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A $6,630 grant from the Central Okanagan Foundation (COF) is helping Enactus students from Okanagan College continue their efforts to support financial literacy among elementary school children.
The grant from the COF is supporting the College students as they develop a new teacher resource page for the CAN$ave program, thanks to a large grant from the Central Okanagan Foundation. CAN$ave is an innovative award-winning financial literacy program aimed at Grade 1 and Grade 3 students, developed by Enactus students.
The elementary school participants learn the importance of buying for need over want, the differences between good and bad debt, and how to save for their future while putting money aside to help those in need. The program is taught using a simulated economy, allowing students to earn pay for things like good behaviour and for completing their CAN$ave workbooks. Students are also charged desk rent and are met with unforeseen expenses like the teacher’s SmartBoard breaking. Students are enticed by toys from a "store", which may cause the students to incur debt, which can be as frustrating for a six-year-old as it is for an adult.
“We see this as a valuable investment that will benefit grade school students, as well as support the work of socially-conscious College students doing good things in our community,” says Cheryl Miller, Central Okanagan Foundation, Director, Grants & Community Initiatives.
The Enactus team partnered with Valley First Credit Union, a division of First West Credit Union, which donated $25 to the charity of a class’s choice for each student who successfully completed the program. A Valley First representative also helped facilitate a lesson that teaches students how to open a savings account and how banking works. In the spring, over 200 students successfully completed CAN$ave, resulting in almost $5,000 donated to local charities.
This fall, the Enactus CAN$ave team hopes to significantly increase the number of students exposed to financial literacy. The creation of a teacher resource page means educators from across the province will be able to access CAN$ave curriculum and lesson plans free of charge.
“The grant from the Central Okanagan Foundation validates all of the hard work my team and our teacher partners have put into CAN$ave,” explains Abbey Jones, CAN$ave project manager. “We can't wait to see how much more impact we will have with these extra resources at our disposal.”
Jones, her team and area teachers will also be presenting CAN$ave to primary teachers from across the Central Okanagan at the School District 23’s Pro-D week before schools starts this September.
The $6,630 grant from the Central Okanagan Foundation is the second grant received for the CAN$ave program in the past few months. In April, the Central Okanagan Foundation for Youth and United Way's Gennext gave the Enactus team $2,000 to help purchase supplies for the CAN$ave program.
The CAN$ave program was introduced to teachers in January by Jones and a team of four other Okanagan College students. In the winter, Jones and CAN$ave team member Hannah Griffin, earned first place at the Western Canadian Enactus Championships. In May, the CAN$ave program was awarded second place at the Enactus Nationals, against 55 universities across Canada.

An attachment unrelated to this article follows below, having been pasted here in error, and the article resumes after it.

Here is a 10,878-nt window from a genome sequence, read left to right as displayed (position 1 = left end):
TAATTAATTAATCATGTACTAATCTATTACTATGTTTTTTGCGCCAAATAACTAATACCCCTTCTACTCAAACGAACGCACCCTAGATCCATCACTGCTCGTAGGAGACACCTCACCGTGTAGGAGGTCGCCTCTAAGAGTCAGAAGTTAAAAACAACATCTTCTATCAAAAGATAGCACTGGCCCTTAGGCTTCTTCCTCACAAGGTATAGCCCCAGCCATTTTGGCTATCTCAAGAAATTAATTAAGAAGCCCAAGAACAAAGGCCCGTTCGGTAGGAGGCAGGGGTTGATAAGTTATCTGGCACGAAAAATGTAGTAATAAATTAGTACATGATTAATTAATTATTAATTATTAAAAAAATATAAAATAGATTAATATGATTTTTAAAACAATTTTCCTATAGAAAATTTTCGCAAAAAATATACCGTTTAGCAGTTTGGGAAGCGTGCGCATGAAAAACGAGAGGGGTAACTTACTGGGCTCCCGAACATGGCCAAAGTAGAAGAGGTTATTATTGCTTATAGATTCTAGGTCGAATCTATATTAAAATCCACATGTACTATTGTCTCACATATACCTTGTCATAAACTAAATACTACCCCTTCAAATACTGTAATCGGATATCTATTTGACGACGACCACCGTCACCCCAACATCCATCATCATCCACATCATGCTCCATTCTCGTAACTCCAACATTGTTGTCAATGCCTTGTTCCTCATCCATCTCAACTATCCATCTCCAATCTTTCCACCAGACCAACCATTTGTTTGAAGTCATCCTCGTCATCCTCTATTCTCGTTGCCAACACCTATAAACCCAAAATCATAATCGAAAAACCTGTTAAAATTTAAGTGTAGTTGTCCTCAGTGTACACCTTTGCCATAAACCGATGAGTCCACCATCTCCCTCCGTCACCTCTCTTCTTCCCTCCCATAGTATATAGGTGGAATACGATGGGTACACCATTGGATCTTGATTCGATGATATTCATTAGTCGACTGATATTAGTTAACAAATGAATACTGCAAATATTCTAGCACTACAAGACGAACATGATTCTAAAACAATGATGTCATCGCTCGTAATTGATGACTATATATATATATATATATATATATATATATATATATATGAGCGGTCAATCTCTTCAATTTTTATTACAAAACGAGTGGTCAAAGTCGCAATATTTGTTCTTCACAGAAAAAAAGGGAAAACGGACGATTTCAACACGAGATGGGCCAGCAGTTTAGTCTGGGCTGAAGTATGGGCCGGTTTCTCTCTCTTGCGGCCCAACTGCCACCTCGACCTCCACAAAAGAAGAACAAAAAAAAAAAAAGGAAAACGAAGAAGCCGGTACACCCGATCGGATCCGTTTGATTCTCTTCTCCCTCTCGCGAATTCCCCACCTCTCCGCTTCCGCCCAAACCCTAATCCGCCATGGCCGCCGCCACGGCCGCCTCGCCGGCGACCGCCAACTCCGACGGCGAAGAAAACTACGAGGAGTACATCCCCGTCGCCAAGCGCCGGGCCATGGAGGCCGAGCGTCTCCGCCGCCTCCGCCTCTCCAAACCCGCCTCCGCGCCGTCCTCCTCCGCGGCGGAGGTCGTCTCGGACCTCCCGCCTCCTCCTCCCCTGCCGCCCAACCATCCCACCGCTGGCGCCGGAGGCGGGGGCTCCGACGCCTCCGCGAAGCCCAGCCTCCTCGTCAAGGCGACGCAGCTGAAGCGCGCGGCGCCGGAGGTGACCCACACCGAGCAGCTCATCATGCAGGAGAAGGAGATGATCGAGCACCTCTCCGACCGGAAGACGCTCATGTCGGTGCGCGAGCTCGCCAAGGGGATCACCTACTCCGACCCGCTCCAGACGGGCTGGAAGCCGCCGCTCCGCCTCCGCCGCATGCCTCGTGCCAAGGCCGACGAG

“Teaching financial literacy to students has been a wonderful experience,” says Cody Troutman, another CAN$ave team member. “We've learned that you are never too young to learn these important life skills. When you see a seven-year-old starting to understand debt avoidance and how to save to help others, you really know that you are making a difference in someone’s life.”
“The Enactus OC students have put a tremendous amount of effort into creating and implementing CAN$ave,” says Okanagan College Professor Devin Rubadeau, who serves as advisor to the Enactus team. “It's very rewarding seeing other community programs come to our aid as Okanagan College students work to educate youth about the perils of debt and not saving for their future.”
EDS: Please find attached an image of a Grade 3 class from A.S. Matheson Elementary, with (left to right) Enactus members Hannah Griffin, Julia Lalach, and Abbey Jones.
For more information:
Allan Coyle, Public Affairs
Lindsay Jerome never expected to go into the medical field.
Yet, Jerome decided to take the Medical Office Assistant (MOA) certificate at Okanagan College and upon graduation was hired by the North Okanagan Medical Clinic at Superstore in Vernon, B.C. Three years later, she enjoys a challenging career at the clinic where every day is different.
“I had no idea what I wanted to do and was just working retail – going nowhere,” says Jerome. “I knew I wanted to make more money, and I also wanted a job that was in-demand and that I could be proud of.”
Jerome decided to start investigating post-secondary education and her research led her to consider a career as a medical office assistant.
“Everybody that I talked to about the job had been doing it for 20-plus years, and they loved it,” says Jerome.
Jerome enrolled in the College’s part-time, Medical Office Assistant certificate and worked two jobs – retail and dog grooming – while completing her education. The flexibility of the program, which includes evenings and some weekend classroom time, allowed her to fit both work and school into her busy schedule.